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Budget 2017 Home Page Budget Economic and Fiscal Update 2017

Risks and Uncertainties Affecting the Economic and Fiscal Outlook

The main forecasts are based on a range of assumptions about the evolution of some variables, including the exchange rate, the terms of trade and population growth (see Key judgements and assumptions, page 25) and judgements about how developments in one part of the economy will affect others. One way of showing the extent of uncertainty surrounding the main economic forecasts is to present confidence intervals based on historical forecast errors.

In this chapter we also consider the consequences that different judgements and assumptions may have for the forecasts and discuss possible outcomes based on events occurring that are not part of the main forecasts. We consider two alternative paths, or scenarios, for the economic outlook, to illustrate the sensitivity of fiscal outcomes to economic developments.[12]

Economic forecast uncertainty

Figure 3.1 shows a fan chart of nominal expenditure on GDP.[13] The width of the fan increases further into the forecast period, meaning our forecasts are less accurate the longer the forecast horizon. In other words, the further away from the present the more uncertain the future is. The outermost edges of the fan chart show that, 90% of the time, nominal GDP will be within +/-8% of the main forecast at the end of the forecast period (ie, five years). The boundaries of the darker, innermost fan show that, 70% of the time, nominal GDP will be within +/-5% of the main forecast at the end of the forecast period. Over the forecast period, the cumulative impact of nominal GDP outcomes that are persistently on the 70% percentile boundary is to raise/lower the main forecast by $50 billion.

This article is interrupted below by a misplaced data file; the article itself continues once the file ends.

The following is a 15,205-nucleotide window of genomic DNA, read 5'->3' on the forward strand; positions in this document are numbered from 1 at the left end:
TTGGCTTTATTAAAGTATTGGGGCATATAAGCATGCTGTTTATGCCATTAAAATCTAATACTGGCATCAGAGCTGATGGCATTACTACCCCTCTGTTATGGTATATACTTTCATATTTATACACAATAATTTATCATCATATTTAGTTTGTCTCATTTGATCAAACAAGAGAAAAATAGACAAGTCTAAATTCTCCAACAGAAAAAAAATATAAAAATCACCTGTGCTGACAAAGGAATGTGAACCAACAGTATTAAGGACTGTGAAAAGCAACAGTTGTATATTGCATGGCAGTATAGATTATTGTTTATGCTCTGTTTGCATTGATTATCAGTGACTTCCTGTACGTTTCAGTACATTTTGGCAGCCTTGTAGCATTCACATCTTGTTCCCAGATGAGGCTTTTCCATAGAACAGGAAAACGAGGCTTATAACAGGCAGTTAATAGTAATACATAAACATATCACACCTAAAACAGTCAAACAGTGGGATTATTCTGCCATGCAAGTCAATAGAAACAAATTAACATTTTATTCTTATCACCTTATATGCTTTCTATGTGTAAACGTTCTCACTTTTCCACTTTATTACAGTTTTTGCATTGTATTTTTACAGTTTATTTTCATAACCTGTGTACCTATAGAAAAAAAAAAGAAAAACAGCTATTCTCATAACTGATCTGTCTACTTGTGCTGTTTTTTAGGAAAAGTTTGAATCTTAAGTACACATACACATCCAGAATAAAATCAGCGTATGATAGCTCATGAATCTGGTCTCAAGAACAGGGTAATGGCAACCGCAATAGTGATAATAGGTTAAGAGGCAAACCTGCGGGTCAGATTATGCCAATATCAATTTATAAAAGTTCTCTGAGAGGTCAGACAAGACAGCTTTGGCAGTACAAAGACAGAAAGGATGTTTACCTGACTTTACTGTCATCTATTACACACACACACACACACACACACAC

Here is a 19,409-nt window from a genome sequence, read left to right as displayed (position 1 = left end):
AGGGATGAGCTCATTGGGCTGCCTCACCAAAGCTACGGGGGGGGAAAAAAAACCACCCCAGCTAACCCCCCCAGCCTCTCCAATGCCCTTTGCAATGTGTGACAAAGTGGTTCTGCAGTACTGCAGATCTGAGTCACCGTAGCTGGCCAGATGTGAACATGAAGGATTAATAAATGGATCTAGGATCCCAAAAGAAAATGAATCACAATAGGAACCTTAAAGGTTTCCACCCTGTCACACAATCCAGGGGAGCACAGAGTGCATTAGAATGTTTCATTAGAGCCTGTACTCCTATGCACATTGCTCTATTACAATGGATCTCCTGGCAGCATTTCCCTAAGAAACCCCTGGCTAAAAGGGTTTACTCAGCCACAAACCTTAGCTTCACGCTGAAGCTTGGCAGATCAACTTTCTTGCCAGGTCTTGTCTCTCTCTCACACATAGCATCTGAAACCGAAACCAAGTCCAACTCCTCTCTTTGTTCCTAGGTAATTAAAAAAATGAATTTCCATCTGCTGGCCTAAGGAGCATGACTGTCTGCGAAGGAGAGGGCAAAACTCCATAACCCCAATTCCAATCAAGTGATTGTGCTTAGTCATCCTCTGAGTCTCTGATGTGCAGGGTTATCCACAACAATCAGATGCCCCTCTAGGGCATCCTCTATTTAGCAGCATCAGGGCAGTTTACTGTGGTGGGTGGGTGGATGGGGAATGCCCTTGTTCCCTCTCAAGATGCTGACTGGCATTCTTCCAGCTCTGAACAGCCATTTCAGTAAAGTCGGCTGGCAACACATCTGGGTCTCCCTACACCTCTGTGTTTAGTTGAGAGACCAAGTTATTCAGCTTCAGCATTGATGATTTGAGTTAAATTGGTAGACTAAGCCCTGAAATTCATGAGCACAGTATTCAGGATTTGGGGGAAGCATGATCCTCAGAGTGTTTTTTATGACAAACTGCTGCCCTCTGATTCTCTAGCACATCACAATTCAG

Figure 3.1 - Fan chart of nominal expenditure on GDP
Figure 3.1 - Fan chart of nominal expenditure on GDP.
Sources: Statistics New Zealand, the Treasury

The cumulative impact on nominal GDP of the scenarios we consider in this chapter lie well within the 70th percentile of the fan. The box in this chapter reviewing recent scenarios of weaker terms of trade shows that even the most extreme terms of trade scenario produces nominal GDP outcomes that lie close to the 70th percentile. That is, a number of coincident shocks are needed to push economic outcomes significantly beyond the 70th percentile.

Fiscal forecast uncertainty

The amount of tax revenue that the Government receives in a given year is closely linked to the performance of the economy. For example, a fall in dairy export prices reduces farm incomes, which impacts on investment and consumption spending. Government tax revenue is affected through a number of channels including taxes on wages and salaries and corporate profits, and via indirect taxes on sales of goods and services.

Figure 3.2 shows the uncertainty surrounding the main tax revenue forecast based on historical tax forecast variances and the assumption of an even balance of risks around the main forecast.[14] The outermost shaded area captures the range of approximately +/- $7.6 billion in the June 2021 year, within which actual tax outturns are expected to fall 80% of the time.[15]The innermost shaded area captures the range of approximately +/- $4.0 billion in the June 2021 year, within which actual tax outturns are expected to fall 50% of the time.

Figure 3.2 - Fan chart of tax revenue
Figure 3.2 - Fan chart of tax revenue.
Source: The Treasury

Government expenses may also be impacted by economic developments. One channel is through changes in labour market conditions that affect the demand for working-age benefits. Another channel is through the indexation of a range of welfare benefits to wage and price movements. Government tax expenditures, including Working for Families, may also be affected by labour market conditions. Changes in net migration flows may also impact on the demand for central government services, particularly health and education. Over the longer-term, current policies imply population growth and population ageing will place increasing pressure on public expenditure, particularly in the areas of health and superannuation.[16]

Changes in the valuation of long-term liabilities, such as the ACC claims liability and the GSF retirement plan, caused by changes in inflation and long-term interest rates, may also affect the Crown operating balance.

One-off and unexpected expenditures can also have a large impact on the Crown's fiscal position. In recent years, earthquakes have demonstrated the inherent exposure of the Crown’s fiscal position to unexpected events. More generally, uncertainty is inherent in forecasting the fiscal impacts of new policy initiatives.


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